Most of the time when we see geeks and geek culture represented on film or television, we get a narrow-minded stereotype, a caricature that the general population can immediately identify as a geek – regardless of how accurate this depiction might be. So it’s unbelievably refreshing when a film like Dope comes along to remind us that geeks come in all different shapes, sizes, and colors.
Malcolm (Shameik Moore) is a high school senior from a particularly treacherous part of Inglewood known as The Bottoms, where his daily routine consists of circumnavigating drug dealers, trying to avoid bullying jocks and running from gangbangers who want to steal his new shoes. He’s a straight-A student with stratospheric test scores, who dreams of getting into Harvard and leaving his neighborhood in the rearview mirror.
Malcolm is also a self-described geek: he plays in a punk band with his two best friends, Jib (Tony Revolori) and Diggy (Kiersey Clemons), his favorite TV series is Game of Thrones, and he’s fixated on ’90s hip-hop culture and fashion – right down to his high-top fade and a wardrobe that looks like it was stolen from the set of an early Spike Lee film.
When local drug dealer Dom (A$AP Rocky) enlists Malcolm in his attempt to woo neighborhood beauty Nakia (Zoe Kravitz), Malcolm and his crew find themselves invited to a party at a local club. But while Malcolm is working up the courage to ask Nakia to dance, a backroom drug deal takes a turn for the worse, which sends Malcolm fleeing for his life – and unwittingly in possession of a handgun and a huge quantity of MDMA, which Dom stuffed into his backpack just before the police arrived.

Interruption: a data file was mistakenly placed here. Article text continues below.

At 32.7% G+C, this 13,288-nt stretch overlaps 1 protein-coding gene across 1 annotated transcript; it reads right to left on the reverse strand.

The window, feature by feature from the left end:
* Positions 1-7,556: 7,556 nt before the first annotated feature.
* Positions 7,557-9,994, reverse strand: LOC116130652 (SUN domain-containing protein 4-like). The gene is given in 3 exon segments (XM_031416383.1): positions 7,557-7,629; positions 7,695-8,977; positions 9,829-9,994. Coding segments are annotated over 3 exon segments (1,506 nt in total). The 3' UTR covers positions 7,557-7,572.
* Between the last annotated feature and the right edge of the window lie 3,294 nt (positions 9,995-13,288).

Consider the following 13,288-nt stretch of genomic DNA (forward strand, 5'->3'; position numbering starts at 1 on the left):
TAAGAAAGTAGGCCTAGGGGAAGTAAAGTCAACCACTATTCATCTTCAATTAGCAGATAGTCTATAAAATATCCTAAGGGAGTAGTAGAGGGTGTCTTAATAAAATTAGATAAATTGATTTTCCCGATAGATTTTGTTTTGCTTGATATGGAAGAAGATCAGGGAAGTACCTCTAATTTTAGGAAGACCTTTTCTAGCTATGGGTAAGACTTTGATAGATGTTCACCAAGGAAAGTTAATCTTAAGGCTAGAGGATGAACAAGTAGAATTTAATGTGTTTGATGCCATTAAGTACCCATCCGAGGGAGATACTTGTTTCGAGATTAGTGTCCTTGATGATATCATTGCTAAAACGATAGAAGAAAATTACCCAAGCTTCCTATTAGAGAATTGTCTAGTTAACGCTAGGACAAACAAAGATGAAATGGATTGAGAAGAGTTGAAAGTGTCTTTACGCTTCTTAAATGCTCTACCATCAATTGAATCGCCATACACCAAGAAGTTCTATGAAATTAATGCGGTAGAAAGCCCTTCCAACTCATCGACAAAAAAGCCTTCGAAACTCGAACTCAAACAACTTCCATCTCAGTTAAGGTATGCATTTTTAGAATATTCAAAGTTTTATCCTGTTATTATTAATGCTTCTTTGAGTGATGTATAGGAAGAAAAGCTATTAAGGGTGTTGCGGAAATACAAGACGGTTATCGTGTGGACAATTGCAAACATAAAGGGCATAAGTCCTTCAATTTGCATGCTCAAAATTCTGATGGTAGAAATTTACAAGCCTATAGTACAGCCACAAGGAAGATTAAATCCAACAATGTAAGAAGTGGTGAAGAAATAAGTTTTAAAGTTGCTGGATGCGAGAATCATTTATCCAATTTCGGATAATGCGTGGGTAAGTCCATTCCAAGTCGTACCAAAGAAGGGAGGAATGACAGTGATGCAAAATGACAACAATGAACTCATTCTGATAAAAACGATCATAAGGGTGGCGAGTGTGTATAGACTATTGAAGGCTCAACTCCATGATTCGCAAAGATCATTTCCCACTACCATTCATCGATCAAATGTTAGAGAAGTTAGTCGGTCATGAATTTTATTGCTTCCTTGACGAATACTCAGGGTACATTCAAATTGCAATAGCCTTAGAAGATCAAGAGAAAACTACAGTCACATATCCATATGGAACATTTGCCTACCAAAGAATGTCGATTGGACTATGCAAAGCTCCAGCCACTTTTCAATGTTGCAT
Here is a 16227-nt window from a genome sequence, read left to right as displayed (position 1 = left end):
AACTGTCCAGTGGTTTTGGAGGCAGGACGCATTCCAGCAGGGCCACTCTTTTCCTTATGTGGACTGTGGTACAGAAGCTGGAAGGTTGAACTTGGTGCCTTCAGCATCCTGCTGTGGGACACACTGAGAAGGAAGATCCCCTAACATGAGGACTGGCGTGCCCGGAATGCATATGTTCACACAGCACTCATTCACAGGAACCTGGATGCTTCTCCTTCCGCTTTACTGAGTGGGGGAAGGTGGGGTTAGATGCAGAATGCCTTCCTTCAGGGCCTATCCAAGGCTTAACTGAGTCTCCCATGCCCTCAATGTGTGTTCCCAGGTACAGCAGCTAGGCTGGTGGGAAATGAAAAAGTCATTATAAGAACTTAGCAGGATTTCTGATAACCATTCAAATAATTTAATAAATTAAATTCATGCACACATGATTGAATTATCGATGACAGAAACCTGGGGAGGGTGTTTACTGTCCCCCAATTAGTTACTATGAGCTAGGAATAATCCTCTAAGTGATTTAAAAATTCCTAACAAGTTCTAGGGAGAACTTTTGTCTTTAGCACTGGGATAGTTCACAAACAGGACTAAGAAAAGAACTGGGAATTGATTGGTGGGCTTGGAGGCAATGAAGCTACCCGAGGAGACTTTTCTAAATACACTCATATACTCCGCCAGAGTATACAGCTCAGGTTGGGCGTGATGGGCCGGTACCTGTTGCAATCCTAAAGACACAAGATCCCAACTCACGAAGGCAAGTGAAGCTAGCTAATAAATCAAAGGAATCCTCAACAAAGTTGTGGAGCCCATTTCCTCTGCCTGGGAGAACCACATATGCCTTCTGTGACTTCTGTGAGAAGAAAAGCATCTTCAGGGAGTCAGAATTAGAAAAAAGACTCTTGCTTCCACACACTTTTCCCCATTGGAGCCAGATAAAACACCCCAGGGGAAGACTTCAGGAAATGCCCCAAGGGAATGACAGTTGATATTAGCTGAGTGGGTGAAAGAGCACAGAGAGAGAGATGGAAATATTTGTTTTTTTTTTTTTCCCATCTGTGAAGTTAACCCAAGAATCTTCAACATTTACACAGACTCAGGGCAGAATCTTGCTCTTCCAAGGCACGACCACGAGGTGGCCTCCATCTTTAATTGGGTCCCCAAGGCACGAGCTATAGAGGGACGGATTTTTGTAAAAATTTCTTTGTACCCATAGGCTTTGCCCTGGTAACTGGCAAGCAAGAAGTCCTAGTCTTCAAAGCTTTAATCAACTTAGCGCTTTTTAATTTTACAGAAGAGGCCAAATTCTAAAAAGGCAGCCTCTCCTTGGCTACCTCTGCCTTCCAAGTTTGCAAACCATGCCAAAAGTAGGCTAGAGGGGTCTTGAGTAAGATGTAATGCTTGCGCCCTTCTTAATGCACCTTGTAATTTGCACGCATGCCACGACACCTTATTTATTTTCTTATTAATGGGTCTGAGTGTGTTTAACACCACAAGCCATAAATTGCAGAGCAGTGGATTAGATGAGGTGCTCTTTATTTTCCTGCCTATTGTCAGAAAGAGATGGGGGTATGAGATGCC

With Dom behind bars and a pair of gun-toting thugs hot on their heels, Malcolm and his friends find themselves pulled into the very world they’ve always tried to avoid. An unlikely (and side-splittingly funny) series of events forces them into a situation where their only way out is to sell the drugs themselves – but rather than taking to the streets, Malcolm hits on a genius idea to leverage his knowledge of geek culture to get rid of the product while keeping himself and his friends out of the line of fire.
To say anything more would be a travesty, as one of Dope‘s biggest strengths is its near-constant series of surprises, most of which are accompanied by howls of laughter. Director Rick Famuyiwa, working from his own original script, has managed to skillfully infuse the energy and playfulness of a John Hughes coming-of-age comedy into the most unlikely of settings, and the results are just shy of brilliant.
That being said, Dope suffers a bit thanks to an inflated runtime, which can be attributed to the film having a few too many plot threads to keep track of. There’s a sort-of romantic subplot that isn’t terribly necessary, whose removal could have allowed the film to wrap up about ten minutes earlier – and in my opinion, on a much more emphatic note.
But honestly, I’m nitpicking here, and the ability to enjoy the film doesn’t hinge on these elements. Moore’s magnetic performance and Famuyiwa’s uproarious script are a perfect combination, and Dope has emerged as one of the funniest, most original and most gratifying cinematic experiences of the year.
A hilarious coming-of-age comedy set in the most unlikely of environments, with a near-constant stream of twists and surprises. Smart, original, and incredibly gratifying.